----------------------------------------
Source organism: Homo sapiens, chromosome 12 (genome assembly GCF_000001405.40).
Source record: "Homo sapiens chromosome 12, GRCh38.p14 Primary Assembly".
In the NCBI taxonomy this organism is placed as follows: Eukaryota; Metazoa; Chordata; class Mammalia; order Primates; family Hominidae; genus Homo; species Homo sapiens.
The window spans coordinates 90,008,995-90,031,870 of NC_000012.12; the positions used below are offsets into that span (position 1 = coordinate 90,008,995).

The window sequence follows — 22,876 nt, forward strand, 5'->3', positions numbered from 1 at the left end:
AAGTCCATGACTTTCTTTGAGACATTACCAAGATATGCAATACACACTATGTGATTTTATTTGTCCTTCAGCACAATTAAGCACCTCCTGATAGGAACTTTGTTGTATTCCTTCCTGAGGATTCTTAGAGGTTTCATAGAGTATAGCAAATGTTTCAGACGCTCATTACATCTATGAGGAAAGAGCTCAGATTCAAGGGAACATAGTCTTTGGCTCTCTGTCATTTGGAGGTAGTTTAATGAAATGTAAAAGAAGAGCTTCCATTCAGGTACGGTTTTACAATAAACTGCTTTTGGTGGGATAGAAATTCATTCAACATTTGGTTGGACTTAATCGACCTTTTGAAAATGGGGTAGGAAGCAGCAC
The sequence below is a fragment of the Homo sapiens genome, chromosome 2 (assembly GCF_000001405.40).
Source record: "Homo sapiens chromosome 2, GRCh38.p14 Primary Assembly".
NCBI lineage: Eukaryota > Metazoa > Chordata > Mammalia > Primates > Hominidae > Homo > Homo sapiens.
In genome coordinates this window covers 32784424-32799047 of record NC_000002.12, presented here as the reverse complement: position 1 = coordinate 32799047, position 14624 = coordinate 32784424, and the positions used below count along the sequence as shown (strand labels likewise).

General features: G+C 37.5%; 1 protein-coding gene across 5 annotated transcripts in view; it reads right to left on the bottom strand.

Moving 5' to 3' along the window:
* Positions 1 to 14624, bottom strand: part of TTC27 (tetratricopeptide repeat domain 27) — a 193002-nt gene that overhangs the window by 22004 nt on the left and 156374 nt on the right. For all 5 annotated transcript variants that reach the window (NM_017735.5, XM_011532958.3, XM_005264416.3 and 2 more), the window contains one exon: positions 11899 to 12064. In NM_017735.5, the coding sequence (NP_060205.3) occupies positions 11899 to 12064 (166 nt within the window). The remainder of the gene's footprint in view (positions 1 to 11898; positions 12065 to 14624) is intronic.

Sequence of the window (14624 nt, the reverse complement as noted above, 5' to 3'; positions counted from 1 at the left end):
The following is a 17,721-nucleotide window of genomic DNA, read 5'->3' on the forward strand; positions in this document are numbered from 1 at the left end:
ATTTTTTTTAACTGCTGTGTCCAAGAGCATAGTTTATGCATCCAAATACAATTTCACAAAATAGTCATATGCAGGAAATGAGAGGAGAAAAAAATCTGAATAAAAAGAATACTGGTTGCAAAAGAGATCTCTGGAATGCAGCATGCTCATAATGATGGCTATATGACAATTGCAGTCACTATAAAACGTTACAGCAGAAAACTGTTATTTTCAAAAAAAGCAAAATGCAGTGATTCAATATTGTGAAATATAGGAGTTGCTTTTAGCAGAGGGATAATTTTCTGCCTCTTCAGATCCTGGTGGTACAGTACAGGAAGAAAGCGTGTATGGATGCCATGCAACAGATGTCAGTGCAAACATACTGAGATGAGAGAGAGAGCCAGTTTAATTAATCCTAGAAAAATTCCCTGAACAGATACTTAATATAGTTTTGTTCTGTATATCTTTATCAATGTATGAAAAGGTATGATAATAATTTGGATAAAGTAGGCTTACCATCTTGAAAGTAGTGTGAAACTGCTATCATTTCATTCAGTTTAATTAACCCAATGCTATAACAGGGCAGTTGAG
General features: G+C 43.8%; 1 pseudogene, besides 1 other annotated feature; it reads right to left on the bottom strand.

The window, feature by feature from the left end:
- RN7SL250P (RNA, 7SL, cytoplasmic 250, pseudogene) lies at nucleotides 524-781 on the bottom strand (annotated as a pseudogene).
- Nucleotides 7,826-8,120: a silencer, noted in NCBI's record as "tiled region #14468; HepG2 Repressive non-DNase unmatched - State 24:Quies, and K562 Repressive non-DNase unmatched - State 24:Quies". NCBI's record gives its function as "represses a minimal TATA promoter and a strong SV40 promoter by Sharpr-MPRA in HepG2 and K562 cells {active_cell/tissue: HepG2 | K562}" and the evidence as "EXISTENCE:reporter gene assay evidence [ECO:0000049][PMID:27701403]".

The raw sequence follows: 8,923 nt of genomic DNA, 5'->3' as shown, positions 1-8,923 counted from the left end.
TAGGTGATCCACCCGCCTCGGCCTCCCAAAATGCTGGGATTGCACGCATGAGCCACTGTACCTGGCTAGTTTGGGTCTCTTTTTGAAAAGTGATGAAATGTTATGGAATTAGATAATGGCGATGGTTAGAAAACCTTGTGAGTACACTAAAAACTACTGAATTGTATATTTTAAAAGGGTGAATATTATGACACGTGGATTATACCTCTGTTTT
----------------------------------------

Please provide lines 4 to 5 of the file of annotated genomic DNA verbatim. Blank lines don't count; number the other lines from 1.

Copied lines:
The window spans coordinates 90,008,995-90,031,870 of NC_000012.12; the positions used below are offsets into that span (position 1 = coordinate 90,008,995).

The window sequence follows — 22,876 nt, forward strand, 5'->3', positions numbered from 1 at the left end: